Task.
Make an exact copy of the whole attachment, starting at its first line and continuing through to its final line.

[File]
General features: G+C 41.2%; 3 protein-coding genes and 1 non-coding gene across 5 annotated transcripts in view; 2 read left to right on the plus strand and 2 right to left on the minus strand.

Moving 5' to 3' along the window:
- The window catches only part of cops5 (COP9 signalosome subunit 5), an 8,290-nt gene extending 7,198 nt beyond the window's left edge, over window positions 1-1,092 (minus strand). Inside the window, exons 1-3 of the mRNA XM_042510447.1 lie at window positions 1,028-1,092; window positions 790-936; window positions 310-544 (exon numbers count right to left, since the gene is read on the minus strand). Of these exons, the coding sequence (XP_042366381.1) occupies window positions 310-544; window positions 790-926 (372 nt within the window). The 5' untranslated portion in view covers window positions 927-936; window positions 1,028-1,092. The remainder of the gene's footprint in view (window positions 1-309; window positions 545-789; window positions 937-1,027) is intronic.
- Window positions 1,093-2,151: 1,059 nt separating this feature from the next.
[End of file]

General features: G+C 41.2%; 3 protein-coding genes and 1 non-coding gene across 5 annotated transcripts in view; 2 read left to right on the plus strand and 2 right to left on the minus strand.

Moving 5' to 3' along the window:
- The window catches only part of cops5 (COP9 signalosome subunit 5), an 8,290-nt gene extending 7,198 nt beyond the window's left edge, over window positions 1-1,092 (minus strand). Inside the window, exons 1-3 of the mRNA XM_042510447.1 lie at window positions 1,028-1,092; window positions 790-936; window positions 310-544 (exon numbers count right to left, since the gene is read on the minus strand). Of these exons, the coding sequence (XP_042366381.1) occupies window positions 310-544; window positions 790-926 (372 nt within the window). The 5' untranslated portion in view covers window positions 927-936; window positions 1,028-1,092. The remainder of the gene's footprint in view (window positions 1-309; window positions 545-789; window positions 937-1,027) is intronic.
- Window positions 1,093-2,151: 1,059 nt separating this feature from the next.